Lethocerus americanus, the "toe biter"
Arthur C. Huntley M.D.
Dermatology Online Journal 4(2):6


Lethocerus americanus is a large water bug commonly found in ponds and slowly moving fresh water. Also known as the "toe biter" for its encounters with swimmers, it has the reputation of inflicting painful bites when carelessly handled. It normally feeds on other pond life: insects, tadpoles, salamander, small fish, and snails. These large tan or brown bugs may leave their habitat at night in search of mates or another pond. It is thought that the relative nearness of bright lights for a creature that evolved using celestial navigation, results in disorientation, spiral flight paths, and eventual death from exhaustion. This would account for the occasional find of several dead giant water bugs underneath street lamps.


Lethocerus americanus is a large bug of the order Hemiptera, Family Belostomatidae. This family has up to 150 species of giant water bugs, the largest being up to 150 mm long, the largest insects of any kind. [1] Lethocerus americanus, the common North American member, is brown or tan, oval and flattened, and ranges from 12-65mm (about 1-2 x inches) in length. It normally inhabits vernal ponds, marshes, lakes, slow moving rivers and streams. It is also occasionally encountered in swimming pools. Lethocerus normally feeds on insects, tadpoles, salamander, small fish, and snails. [2]

Adult insects do not breathe underwater, and Lethocerus returns to the surface regularly to breath though two short tubes, strap-like appendages, at the tip of the abdomen. These tubes allow for exchange of air from the atmosphere to a bubble of air trapped under the wings. Air enters the insect's body through holes, called spiracles, in the abdomen. [3] Swimming is accomplished by means of flattened hind legs that are modified for this purpose and resemble oars.[4] The powerful forelegs are tipped with a curved hook shaped claw and are used to grasp and hold prey. Lethocerus then injects a poison through a needle-like beak and sucks the tissue fluid of their prey. Lethocerus can be vicious biters, inflicting pain when handled. The nickname for this insect is "toe biter" which is derived from the occasional attack on swimmers.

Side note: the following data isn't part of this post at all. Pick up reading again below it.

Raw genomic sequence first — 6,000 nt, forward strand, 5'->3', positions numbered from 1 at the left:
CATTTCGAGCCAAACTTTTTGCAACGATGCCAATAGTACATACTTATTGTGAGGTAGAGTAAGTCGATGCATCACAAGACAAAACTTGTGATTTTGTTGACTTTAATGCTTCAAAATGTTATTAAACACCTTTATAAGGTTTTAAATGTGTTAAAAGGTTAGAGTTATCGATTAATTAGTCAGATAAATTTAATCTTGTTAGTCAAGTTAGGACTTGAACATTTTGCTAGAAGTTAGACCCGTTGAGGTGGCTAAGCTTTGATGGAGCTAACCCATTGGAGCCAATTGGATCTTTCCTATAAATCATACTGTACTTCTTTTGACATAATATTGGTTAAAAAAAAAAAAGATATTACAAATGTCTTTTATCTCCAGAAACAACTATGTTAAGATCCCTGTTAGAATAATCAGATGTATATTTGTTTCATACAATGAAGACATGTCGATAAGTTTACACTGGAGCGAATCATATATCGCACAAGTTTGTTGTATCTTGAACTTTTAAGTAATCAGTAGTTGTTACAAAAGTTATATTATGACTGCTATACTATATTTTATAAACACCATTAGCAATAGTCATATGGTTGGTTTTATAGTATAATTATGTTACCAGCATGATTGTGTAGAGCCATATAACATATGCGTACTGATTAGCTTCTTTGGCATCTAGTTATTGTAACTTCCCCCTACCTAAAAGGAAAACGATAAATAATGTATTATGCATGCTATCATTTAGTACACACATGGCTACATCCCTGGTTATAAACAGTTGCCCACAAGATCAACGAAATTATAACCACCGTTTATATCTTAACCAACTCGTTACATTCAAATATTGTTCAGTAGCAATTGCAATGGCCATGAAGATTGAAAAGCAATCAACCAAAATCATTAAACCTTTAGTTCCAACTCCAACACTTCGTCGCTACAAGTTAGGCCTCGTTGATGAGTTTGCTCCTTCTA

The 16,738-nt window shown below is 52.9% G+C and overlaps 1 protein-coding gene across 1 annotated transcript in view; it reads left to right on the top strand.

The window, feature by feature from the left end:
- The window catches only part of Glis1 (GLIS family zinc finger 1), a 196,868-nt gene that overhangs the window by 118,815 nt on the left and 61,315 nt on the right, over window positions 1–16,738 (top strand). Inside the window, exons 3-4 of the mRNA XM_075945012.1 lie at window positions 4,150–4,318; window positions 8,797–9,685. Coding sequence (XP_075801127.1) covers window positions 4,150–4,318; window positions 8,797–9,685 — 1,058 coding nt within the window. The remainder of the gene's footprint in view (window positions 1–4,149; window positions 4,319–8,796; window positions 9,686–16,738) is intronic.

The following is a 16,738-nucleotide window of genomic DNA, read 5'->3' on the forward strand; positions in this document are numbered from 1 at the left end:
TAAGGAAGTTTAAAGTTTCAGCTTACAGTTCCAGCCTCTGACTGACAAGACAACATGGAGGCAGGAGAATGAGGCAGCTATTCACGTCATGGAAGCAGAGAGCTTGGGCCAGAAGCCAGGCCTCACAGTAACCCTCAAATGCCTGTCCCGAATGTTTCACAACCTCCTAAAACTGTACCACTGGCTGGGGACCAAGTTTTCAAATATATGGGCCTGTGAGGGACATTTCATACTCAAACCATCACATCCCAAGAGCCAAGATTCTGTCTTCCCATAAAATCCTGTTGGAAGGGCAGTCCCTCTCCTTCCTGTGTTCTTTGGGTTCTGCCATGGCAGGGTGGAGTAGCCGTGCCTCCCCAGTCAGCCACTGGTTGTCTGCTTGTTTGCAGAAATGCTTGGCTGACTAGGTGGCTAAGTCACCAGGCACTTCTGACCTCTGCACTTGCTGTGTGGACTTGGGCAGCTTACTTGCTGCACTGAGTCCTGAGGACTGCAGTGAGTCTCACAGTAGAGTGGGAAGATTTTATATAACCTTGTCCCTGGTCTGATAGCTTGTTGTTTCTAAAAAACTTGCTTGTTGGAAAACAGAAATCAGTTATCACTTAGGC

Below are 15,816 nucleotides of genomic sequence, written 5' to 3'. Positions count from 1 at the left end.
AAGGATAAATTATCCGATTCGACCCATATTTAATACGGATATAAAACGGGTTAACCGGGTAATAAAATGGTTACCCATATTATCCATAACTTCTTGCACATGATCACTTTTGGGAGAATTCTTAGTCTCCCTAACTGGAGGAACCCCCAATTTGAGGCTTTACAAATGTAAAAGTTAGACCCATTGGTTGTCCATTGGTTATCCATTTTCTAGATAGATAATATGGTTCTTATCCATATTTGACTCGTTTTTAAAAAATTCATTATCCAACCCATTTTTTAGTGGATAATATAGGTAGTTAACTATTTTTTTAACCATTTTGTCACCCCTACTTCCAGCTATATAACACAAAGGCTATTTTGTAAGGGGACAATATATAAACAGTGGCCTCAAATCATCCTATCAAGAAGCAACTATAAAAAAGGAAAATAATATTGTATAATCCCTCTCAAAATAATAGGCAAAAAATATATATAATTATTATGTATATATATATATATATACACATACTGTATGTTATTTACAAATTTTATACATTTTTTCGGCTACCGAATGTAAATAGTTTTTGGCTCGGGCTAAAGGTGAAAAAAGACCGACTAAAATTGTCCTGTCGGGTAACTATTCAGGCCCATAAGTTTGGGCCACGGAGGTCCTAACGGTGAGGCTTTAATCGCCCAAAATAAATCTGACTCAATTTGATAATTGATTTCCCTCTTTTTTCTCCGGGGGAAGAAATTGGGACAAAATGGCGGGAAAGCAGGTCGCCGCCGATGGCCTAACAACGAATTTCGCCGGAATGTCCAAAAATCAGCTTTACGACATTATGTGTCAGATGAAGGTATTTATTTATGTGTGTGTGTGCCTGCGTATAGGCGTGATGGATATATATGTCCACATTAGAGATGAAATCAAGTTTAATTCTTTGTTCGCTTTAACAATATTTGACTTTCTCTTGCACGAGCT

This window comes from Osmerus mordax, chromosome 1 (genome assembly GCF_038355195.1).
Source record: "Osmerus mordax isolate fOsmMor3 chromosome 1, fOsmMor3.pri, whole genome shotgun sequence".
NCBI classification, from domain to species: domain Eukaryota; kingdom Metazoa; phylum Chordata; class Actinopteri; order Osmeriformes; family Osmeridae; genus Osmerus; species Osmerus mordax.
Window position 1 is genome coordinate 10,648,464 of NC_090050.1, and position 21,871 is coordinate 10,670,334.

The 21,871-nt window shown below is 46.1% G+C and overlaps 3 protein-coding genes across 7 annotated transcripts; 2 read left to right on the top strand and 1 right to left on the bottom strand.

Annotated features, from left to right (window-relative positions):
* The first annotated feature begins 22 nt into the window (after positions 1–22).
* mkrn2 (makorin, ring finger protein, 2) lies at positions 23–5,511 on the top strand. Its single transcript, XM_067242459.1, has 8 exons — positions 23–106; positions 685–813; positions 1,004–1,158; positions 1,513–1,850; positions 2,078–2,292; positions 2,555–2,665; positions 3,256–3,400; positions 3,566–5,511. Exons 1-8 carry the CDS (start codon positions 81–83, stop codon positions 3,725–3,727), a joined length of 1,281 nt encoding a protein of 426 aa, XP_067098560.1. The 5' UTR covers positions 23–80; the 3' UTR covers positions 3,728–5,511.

Despite the normal habitat of these insects, people most often encounter adult giant water bugs out of water.[3] Adults often fly around, mainly at night, presumably searching for other water bodies to colonize or for mates. They are sometimes called "electric light bugs" because of their habit of flying to lights. It is thought that like several other insects (notably moths) that evolved using light sources as beacons to orient their flight. With celestial navigation, the points of light are fixed relative to the moving insect. On the other hand, sources of artificial light such as street lamps are much closer and change position relative to the path of the moving insect. If navigation is based on using a point of light as a fixed source, the end result will then be a path which spirals toward the light. Perhaps water bugs and other insects are not so much "attracted " to light, but that they are disoriented by it. "In the end they become exhausted from aimlessly flying around the light and end up lying on the ground below street lights on roads or parking lots." [3]

Lethocerus apparently has no special medical significance other than the ability to cause painful bites. It does not appear to be a disease vector or a cause of major injury. Giant water bugs appear to be a good source of insect muscle for scientific investigation, and reports on muscle structure and function account for almost all citations of this insect in the medical literature.

Occasionally one may encounter these large insects in ponds or streams. If removed from water they have been known to feign death and eject a fluid from the anus. If not allowed to return to water, they tend to die relatively quickly. [4] However, when handling an apparently dead giant water but, one might exercise caution until that status is certain , or face painful consequences.


1. Melissa M. The giant waterbug.
www.cs.tufts.edu/ ~cabotsch/bulloughs/invertebrates/insects/giant-water-bug.html

2. Giant Water Bug ...Abedus species Order: Hemiptera, Family: Belostomatidae,

3. Biology of giant water bugs

4. Ohio State University Extension Factsheet. Entomology


© 1998 Dermatology Online Journal